Expression of functionally active thrombomodulin (TM) on endothelial cells is critical for vascular thromboresistance. 3-Hydroxyl-3-methyl coenzyme A reductase inhibitors (statins) can protect the vasculature from inflammation and atherosclerosis caused by cholesterol-dependent and cholesterolindependent mechanisms. In the present study, the effects of atorvastatin on TM expression in the aorta of cholesterol-fed rabbits and in TNFα-treated human aortic endothelial cells (HAECs) were investigated. When rabbits were fed a 0.5% cholesterol diet with and without supplementation with atorvastatin for 9 weeks, the neointimal area in the thoracic aorta of the atorvastatin-treated group was significantly reduced and there was significant induction of TM protein expression. In HAECs, TNFα treatment decreased the expression of TM in a time- and dose-dependent manner and atorvastatin pretreatment upregulated the expression of TM mRNA and protein in HAECs with or without TNFα treatment. Atorvastatin also inhibited monocyte adhesion to control and TNFα-treated HAECs via TM expression. ERK1/2 phosphorylation was significantly reduced by 24 h pretreatment with atorvastatin, whereas TNFα increased the phosphorylation of the MAPKs, p38, JNK, and ERK1/2. Blocking the transcriptional activation of NF-kB and nuclear translocation of NF-kB p65 prevented the TNFα-induced downregulation of TM. Atorvastatin regulated TM expression in control and TNFα-treated HAECs by inhibiting the activation of ERK and NF-kB. The increase in endothelial TM activity in response to atorvastatin constitutes an important pleiotropic effect of this commonly used compound and may be of clinical significance in cardiovascular disorders in which deficient endothelial TM plays a pathophysiTological role.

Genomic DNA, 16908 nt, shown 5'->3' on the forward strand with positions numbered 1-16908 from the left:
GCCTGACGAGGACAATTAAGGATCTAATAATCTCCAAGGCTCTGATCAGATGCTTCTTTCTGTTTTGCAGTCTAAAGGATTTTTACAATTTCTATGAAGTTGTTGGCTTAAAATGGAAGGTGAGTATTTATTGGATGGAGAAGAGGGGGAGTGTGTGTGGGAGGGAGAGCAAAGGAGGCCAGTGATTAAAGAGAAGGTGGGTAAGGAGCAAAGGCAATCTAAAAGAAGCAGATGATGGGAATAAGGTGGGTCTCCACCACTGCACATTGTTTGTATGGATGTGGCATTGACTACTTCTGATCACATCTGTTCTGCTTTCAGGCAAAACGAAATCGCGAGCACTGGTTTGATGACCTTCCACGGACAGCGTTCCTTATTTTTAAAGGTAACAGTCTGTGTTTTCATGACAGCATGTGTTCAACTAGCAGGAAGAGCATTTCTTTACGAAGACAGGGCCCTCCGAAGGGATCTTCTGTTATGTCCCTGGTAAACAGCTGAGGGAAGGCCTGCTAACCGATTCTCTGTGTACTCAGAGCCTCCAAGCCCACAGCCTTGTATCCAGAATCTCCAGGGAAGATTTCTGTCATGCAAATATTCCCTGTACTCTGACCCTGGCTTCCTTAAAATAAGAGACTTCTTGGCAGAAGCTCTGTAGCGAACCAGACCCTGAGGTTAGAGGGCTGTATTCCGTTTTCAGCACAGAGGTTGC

|Number of pages||13|
|Journal||Histology and Histopathology|
|Publication status||Published - Sept 2009|
- Cholesterol-fed rabbit
- Endothelial cells
ASJC Scopus subject areas
- Pathology and Forensic Medicine